In electronics, a crossbar switch is a collection of switches arranged in a matrix configuration. Originally, a crossbar switch consisted literally of crossing metal bars that provided the input and output paths, implementations achieved the same switching topology in solid state semiconductor chips. The cross-point switch is one of the principal switch architectures, together with a switch, memory switch. A crossbar switch is an assembly of individual switches between a set of inputs and a set of outputs, the switches are arranged in a matrix. If the crossbar switch has M inputs and N outputs, a crossbar has a matrix with M × N cross-points or places where the connections cross, at each crosspoint is a switch, when closed, it connects one of the inputs to one of the outputs. A given crossbar is a layer, non-blocking switch. Non-blocking means that other concurrent connections do not prevent connecting other inputs to other outputs, collections of crossbars can be used to implement multiple layer and blocking switches. A crossbar switching system is called a coordinate switching system.
Crossbar switches are used in information processing applications such as telephony and circuit switching. The matrix layout of a switch is used in some semiconductor memory devices. Here the bars are thin metal wires, and the switches are fusible links. The fuses are blown or opened using high voltage and read using low voltage, such devices are called programmable read-only memory. At the 2008 NSTI Nanotechnology Conference a paper was presented which discussed a nanoscale crossbar implementation of an adding circuit used as an alternative to logic gates for computation, matrix arrays are fundamental to modern flat-panel displays. Thin-film-transistor LCDs have a transistor at each crosspoint, so they could be considered to include a switch as part of their structure. In a typical installation, all the sources are located on an equipment rack. Where central control of the matrix is practical, a typical rack-mount matrix switch offers front-panel buttons to allow connection of inputs to outputs.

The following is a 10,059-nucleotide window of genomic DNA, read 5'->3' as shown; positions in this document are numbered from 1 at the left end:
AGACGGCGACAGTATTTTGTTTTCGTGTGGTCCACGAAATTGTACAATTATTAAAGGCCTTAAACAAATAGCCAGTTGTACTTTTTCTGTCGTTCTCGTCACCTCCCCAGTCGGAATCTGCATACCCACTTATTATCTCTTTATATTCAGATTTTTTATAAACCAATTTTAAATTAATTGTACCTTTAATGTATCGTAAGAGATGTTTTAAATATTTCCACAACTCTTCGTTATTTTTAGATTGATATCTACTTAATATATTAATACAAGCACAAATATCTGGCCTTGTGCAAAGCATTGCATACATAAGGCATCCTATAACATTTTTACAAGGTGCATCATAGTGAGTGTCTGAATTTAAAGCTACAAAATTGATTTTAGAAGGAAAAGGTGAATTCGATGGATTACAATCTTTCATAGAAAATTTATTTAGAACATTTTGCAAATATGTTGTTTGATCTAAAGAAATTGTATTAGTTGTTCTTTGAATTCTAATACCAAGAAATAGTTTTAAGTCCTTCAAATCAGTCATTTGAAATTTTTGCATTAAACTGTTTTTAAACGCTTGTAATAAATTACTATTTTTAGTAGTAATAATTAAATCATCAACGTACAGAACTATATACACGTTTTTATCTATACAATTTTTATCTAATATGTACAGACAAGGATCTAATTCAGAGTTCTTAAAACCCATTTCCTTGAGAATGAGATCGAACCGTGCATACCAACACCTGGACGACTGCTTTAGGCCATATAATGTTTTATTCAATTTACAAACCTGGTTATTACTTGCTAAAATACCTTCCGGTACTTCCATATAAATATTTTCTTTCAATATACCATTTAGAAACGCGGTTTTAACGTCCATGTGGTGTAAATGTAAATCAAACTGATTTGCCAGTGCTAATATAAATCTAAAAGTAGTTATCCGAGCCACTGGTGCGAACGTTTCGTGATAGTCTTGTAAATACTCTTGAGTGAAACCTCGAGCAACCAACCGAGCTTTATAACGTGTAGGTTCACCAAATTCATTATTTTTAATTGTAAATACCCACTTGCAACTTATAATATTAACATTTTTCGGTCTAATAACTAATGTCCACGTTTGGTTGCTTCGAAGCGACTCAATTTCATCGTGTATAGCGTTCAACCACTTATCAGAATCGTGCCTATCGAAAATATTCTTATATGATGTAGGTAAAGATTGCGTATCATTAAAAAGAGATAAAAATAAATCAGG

An example of such a usage might be a sports bar, ordinarily, a sports bar would install a separate desk top box for each display for which independent control is desired. Such switches are used in home theater applications
A valve actuator is the mechanism for opening and closing a valve. Manually operated valves require someone in attendance to adjust them using a direct or geared mechanism attached to the valve stem, power-operated actuators, using gas pressure, hydraulic pressure or electricity, allow a valve to be adjusted remotely, or allow rapid operation of large valves. Power-operated valve actuators may be the elements of an automatic control loop which automatically regulates some flow. Actuators may be only to open and close the valve, or may allow intermediate positioning, used for the automation of industrial valves, actuators can be found in all kinds of process plants. They are used in water treatment plants, power plants, refineries and nuclear processes, food factories. Valve actuators play a part in automating process control. The valves to be automated vary both in design and dimension, the diameters of the valves range from one-tenth of a inch to several feet. There are four types of actuators, pneumatic, hydraulic. A manual actuator employs levers, gears, or wheels to move the valve stem, manual actuators are powered by hand.